DVD Review Of High
Copyright © by Dan Schneider, 1/6/10
High Noon is not a great film, although one could argue it’s a great Western, therefore great in some aspects. It is a good example of what might be called Stylized Realism, of the sort that, over a decade later, would lead to the rise of the Spaghetti Western subgenre. Directed by Fred Zinneman, then most notable as a director of artsy films, High Noon resurrected the career of an aging Gary Cooper (who won a Best Actor Oscar as a small town marshal, the second of his career; the first being for Sergeant York), introduced the world to Grace Kelly- in a dowdy role as a Quaker (therefore making her lack of emoting less about her inexperience and more about her character), and also featured notable roles by aging and rising stars (Harry Morgan- who played Col. Potter on the tv version of M*A*S*H, Lon Chaney, Jr., and Lee Van Cleef- future Spaghetti Western superstar, among many others).
The screenplay was partly adapted from a short story called The Tin Star, by John W. Cunningham, by Cunningham and Carl Foreman. There were many differences between the two versions, but the element of the loner against evil, while the apathetic majority looks on, has led the film to be portrayed as both pro- and anti-McCarthyist tracts, especially since it was released in 1952, and Foreman was blacklisted. In fact, since the deeper core issue is what I described above, it obviates the then-current references, since it is still relevant today, and not sealed into its own time period. Oftentimes, critics and art viewers will look at a work of art, and try to forever tag it by its moment of creation and tangential cultural detritus, rather than its more essential and deep criteria; be it with paintings that criticize the Borgias, the Hapsburgs, or an English Dynasty, and miss the import of the work’s continuing relevance in criticizing those in power, regardless, and due to its formal or technical worth, or with the films of someone like a Sergei Eisenstein, which are always scanned against the then dominant Soviet regime, rather than as tracts against all forms of totalitarianism. High Noon, in a similar way, is a scathing indictment of its main subject- not McCarthyism, not totalitarianism, but the sloth of the masses in the face of threat. The only characters willing to stand with Kane, regardless of the circumstances, are the weak- a fourteen year old boy, and old man, and one of the town drunks. As the Lon Chaney, Jr. character states, ‘People gotta talk themselves into law and order.’ But that takes time. And this damnation by the film goes well beyond the political nature of agitprop films, and can be seen today with the rather cavalier attitude so many people have towards solvable problems like overpopulation, global warming, rising energy costs, and how to combat terrorism and the states that support it. Yet, High Noon never gets politically overbearing, even were it more brazen about its time period, because it’s so well paced and economically structured.
The tale is stripped down to its basics, and Zinneman shows a deft touch, right from the get go, as the film’s credit sequence opens with scenes of the bad guys of the film plotting the downfall of Marshal Will Kane (Cooper), of Hadleyville- a former rough town that Kane cleaned up (its specific location and the specific year are never given in the film) when the leader of their gang, Frank Miller (Ian McDonald), returns to town on the noon train, after being pardoned from a death sentence Kane nailed him on five years earlier. The classic song, Do Not Forsake Me, Oh My Darlin’- sung by Tex Ritter, lyrics by Ned Washington, and music by Dimitri Tiomkin, plays over the credits, and repeats throughout the film, whenever Kane tries to rally the town from its apathy, to deputize volunteers. It acts as an almost internal mantra that Kane uses to bolster himself as his impending doom awaits.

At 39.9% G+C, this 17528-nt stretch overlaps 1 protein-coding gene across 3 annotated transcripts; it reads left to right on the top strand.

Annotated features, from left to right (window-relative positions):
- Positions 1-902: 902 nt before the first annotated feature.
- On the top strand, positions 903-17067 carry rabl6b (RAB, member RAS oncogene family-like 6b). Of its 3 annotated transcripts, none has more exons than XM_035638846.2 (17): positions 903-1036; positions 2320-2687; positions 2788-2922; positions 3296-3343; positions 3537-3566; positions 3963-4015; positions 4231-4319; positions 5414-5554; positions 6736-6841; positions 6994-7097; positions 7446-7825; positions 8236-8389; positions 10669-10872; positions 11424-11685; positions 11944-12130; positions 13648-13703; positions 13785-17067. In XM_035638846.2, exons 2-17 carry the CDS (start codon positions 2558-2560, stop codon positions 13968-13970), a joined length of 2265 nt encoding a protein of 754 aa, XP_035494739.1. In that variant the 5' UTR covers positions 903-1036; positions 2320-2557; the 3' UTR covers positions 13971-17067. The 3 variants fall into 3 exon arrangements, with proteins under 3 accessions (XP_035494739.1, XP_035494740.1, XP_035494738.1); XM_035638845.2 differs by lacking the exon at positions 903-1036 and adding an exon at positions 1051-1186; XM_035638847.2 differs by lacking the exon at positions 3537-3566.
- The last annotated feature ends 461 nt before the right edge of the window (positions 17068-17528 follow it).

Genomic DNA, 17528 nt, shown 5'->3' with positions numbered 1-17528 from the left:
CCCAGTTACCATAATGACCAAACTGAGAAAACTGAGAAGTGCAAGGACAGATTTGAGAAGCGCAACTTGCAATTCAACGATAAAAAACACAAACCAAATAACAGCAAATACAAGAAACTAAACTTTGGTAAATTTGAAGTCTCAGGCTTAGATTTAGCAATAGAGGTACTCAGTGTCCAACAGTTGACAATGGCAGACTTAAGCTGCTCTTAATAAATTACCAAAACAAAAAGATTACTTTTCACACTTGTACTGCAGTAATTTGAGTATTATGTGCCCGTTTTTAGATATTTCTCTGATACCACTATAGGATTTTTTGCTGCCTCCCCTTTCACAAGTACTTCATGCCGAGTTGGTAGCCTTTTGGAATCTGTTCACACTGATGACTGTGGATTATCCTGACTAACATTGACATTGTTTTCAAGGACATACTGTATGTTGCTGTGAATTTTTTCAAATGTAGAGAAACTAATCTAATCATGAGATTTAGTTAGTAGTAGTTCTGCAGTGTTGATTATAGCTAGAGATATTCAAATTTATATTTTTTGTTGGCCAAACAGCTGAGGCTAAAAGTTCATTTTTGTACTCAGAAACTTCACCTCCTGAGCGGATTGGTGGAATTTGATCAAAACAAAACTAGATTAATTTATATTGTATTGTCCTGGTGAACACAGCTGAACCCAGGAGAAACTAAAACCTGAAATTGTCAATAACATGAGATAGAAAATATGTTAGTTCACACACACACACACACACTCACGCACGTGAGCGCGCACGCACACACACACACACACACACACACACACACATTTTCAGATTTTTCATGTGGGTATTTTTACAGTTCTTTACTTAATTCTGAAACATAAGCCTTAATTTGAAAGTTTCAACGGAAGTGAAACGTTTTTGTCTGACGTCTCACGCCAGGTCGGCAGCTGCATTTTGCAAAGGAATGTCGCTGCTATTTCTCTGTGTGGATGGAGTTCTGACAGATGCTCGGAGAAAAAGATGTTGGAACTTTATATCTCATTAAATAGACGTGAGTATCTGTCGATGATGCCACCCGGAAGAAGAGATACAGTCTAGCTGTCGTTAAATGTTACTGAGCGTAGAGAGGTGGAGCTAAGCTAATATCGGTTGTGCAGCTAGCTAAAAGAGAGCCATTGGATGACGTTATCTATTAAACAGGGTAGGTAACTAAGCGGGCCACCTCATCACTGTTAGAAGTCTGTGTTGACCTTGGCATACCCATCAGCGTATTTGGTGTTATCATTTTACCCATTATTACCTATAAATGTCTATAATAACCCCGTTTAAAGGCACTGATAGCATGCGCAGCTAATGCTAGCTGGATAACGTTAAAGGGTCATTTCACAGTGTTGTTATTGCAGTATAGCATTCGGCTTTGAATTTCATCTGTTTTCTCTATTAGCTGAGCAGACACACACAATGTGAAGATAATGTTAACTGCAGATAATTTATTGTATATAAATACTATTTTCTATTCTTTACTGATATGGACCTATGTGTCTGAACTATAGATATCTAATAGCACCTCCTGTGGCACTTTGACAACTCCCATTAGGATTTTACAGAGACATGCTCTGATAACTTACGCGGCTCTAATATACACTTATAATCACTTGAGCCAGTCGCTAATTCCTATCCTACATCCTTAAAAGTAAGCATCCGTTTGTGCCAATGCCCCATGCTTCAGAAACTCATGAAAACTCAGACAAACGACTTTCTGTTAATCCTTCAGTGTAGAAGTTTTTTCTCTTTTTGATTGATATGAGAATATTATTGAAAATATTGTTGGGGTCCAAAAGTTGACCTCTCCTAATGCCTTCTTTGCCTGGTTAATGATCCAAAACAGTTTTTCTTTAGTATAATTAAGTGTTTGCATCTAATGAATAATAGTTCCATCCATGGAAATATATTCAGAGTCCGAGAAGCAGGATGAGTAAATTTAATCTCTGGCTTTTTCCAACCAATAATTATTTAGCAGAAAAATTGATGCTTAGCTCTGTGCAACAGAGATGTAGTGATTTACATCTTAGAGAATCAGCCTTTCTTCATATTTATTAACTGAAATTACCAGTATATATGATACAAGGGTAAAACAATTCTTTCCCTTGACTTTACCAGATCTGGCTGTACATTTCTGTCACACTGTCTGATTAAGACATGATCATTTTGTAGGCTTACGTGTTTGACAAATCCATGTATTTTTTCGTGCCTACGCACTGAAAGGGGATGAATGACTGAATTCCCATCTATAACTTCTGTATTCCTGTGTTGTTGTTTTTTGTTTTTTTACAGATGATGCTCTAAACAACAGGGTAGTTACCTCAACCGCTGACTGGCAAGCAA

Given that Kane is played by a superstar, and the character is a good guy, no viewer really believes that Kane will die, but the film does an excellent job of getting the viewer to the expected happy denouement by sheer innovation and skill- from setting the film in almost real time (the 85 minutes of the film), the constant shots of clocks ticking away, the scenes where characters large and small reveal their own weakness as they lie to or deride Kane, the cuts to the character’s faces as they react to several provocations in the narrative, etc.
After the bad guys gather at the train station, to wait for the arrival of Miller, we see Kane has just married his wife Amy (Kelly) in front of the local judge. When word comes of Miller’s arrival, the film gets under way. Kane is shuttled out of town, as a new marshal is due the next day, as the townsfolk hope that with Kane gone, Miller will move on. The judge, meanwhile, hightails it out of town, for he’s the one who sentenced Miller. And there is a good scene where, instead of a flashback, we just hear Miller’s voice raised, and the motionless chair seems to move. There are many terrific moments in the film- little looks, asides, symbols, that lift this film up. There is the fact that Kane’s old lover, Helen Ramirez (Katy Jurado)- the local bar owner (and Madam?), was also Miller’s lover, and is now lover to Harvey (Lloyd Bridges)- one of Kane’s two deputies. Harvey is young, brash, and envious of Kane’s respect about town. When Kane refuses to agree to make him the new Marshal, Harvey quits, then tries to save Kane by fighting with him, to get him out of town. Helen also has hard feelings about Kane, but even as she eventually leaves, it’s clear she has never gotten over him. Amy is prim and enigmatic, as she learns of her husband’s past and the audience learns of hers.